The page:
In context of the proportionality of the mandatory Aadhaar linkage with mobile phones to curb terrorism, Justice Sikri remarked, “Does it pass the test of proportionality to treat every citizen as a terrorist?” Justice Chandrachud also inquired rhetorically, “Which terrorist applies for a SIM card?”
Continuing his submissions on Day 25 of the Aadhaar final hearing, Attorney General KK Venugopal addressed the concerns expressed by Justice DY Chandrachud in the light of the power of the UIDAI under Section 54(2)(a) of the Aadhaar Act of 2016 to frame regulations on inter alia what may constitute ‘biometric information’ for the purpose of the open-ended definition in Section 2(g) of the Act.
Justice Chandrachud had on Wednesday remarked, “It has been left to the unguided discretion of the Authority to demand, in the future, samples of DNA, blood, urine or even sweat...does this power itself pass the test of proportionality?”
The AG on Thursday cited the judgment of the US Court of Appeals in Haskell v. Harris, wherein the 2004 amendment to California’s DNA and Forensic Identification Data Base and Data Bank Act of 1998, which required law enforcement officers to collect DNA samples from all adults arrested for felonies was challenged. It was contended that the 2004 amendment violated their Fourth Amendment right to be free of unreasonable searches and seizures.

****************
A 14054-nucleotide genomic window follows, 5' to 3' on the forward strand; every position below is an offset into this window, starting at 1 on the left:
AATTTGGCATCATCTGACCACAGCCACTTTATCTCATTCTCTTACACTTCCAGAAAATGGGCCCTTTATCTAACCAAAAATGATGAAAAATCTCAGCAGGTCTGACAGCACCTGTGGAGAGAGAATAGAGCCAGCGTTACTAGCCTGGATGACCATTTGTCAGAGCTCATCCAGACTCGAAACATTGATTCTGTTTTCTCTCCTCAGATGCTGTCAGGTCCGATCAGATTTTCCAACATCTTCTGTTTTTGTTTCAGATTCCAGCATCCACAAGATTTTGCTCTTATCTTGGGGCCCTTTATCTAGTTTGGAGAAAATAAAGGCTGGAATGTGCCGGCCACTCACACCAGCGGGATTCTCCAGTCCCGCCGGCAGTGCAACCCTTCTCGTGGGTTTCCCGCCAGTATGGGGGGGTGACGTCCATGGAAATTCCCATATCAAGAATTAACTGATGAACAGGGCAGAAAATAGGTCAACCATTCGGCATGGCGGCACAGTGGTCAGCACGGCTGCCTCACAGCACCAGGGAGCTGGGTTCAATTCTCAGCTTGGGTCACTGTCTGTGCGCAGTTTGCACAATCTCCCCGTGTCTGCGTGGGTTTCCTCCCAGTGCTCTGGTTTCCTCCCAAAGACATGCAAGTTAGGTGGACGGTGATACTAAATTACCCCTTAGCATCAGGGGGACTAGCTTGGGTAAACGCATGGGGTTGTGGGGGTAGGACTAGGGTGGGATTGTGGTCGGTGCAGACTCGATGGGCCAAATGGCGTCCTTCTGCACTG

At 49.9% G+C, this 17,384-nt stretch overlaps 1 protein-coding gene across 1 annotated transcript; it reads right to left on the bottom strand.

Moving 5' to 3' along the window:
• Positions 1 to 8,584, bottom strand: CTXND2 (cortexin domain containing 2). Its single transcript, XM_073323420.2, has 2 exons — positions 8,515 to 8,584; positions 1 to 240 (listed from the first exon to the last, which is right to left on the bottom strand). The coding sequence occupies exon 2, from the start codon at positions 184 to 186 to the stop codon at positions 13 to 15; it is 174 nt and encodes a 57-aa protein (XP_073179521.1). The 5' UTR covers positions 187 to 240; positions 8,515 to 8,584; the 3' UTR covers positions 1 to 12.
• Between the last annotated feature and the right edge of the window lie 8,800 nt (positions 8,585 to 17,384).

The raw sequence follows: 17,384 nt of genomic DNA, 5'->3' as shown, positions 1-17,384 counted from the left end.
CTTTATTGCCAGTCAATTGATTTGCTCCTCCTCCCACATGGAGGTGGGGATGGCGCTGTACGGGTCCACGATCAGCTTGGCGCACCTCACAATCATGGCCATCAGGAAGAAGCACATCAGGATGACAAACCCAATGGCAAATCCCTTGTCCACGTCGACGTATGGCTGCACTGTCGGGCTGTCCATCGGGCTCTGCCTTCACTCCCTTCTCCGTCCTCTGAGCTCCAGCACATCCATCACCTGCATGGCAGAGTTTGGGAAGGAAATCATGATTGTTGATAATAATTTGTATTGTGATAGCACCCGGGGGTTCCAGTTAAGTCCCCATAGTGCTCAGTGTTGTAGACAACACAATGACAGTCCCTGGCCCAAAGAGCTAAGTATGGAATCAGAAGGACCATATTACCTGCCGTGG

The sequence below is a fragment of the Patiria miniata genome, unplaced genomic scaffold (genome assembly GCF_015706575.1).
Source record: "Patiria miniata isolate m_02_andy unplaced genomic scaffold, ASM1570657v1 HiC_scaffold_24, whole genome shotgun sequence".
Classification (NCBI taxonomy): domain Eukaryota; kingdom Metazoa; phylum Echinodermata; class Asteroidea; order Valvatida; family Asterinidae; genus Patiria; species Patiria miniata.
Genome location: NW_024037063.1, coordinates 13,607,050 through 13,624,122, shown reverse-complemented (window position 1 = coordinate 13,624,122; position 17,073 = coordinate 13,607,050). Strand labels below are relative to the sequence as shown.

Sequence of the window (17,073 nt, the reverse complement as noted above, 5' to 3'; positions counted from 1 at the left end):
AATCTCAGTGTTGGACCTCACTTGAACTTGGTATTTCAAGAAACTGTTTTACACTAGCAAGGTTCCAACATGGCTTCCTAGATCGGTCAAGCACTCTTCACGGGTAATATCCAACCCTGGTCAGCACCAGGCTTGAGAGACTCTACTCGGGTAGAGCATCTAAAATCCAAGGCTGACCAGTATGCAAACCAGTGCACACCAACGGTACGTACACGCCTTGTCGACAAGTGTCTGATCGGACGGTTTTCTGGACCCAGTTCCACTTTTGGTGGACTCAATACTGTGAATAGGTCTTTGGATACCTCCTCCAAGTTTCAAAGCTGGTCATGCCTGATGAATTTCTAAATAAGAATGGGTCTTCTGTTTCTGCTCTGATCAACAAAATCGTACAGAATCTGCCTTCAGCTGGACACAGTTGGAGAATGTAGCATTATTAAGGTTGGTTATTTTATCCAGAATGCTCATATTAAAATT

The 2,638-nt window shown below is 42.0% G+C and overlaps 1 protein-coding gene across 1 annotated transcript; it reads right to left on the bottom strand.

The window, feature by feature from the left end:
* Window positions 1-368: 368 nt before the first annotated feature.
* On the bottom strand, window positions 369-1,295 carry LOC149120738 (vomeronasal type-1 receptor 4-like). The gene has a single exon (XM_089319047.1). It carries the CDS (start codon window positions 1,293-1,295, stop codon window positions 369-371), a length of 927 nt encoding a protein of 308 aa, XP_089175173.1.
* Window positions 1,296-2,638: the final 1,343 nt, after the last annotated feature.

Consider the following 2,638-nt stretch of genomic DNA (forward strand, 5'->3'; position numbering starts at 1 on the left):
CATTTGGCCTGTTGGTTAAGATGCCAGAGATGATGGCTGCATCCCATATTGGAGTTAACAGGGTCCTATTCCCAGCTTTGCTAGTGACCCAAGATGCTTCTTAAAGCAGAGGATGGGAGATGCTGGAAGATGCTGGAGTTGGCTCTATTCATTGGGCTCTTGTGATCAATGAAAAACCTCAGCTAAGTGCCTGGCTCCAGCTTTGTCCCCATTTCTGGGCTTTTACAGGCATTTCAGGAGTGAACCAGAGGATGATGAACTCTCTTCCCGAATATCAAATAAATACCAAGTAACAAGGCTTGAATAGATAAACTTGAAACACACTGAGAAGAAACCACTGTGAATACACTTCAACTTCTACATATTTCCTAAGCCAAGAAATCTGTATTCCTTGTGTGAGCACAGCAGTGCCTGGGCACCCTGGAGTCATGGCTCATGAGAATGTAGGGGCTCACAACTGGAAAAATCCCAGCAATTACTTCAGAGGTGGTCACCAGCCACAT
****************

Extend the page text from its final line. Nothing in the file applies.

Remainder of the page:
The court had observed, “While it is hypothetically possible that, at some future time, rogue Government employees may record and analyze more extensive DNA information, or that the California Legislature might expand the permissible scope and uses of the DNA data, we cannot legitimately weigh the constitutionality of the current legal regime by arguing about hypothetical and highly speculative actions that would undeniably violate the DNA Act, as amended by the 2004 Amendment, as now in effect...Our job is limited to resolving the constitutionality of the program before us, as it is designed and as it has been implemented, and we must base decisions not on dramatic Hollywood fantasies . . . but on concretely particularized facts developed in the cauldron of the adversary process and reduced to an accessible record...While we acknowledge the seriousness of [defendant’s] concerns about the possible misuse and future use of DNA samples, we conclude that these hypothetical possibilities are unsupported by the record before us and thus do not have any substantial weight in our totality of the circumstances analysis...If and when such changes occur, future courts will be available to consider actual facts and applications...”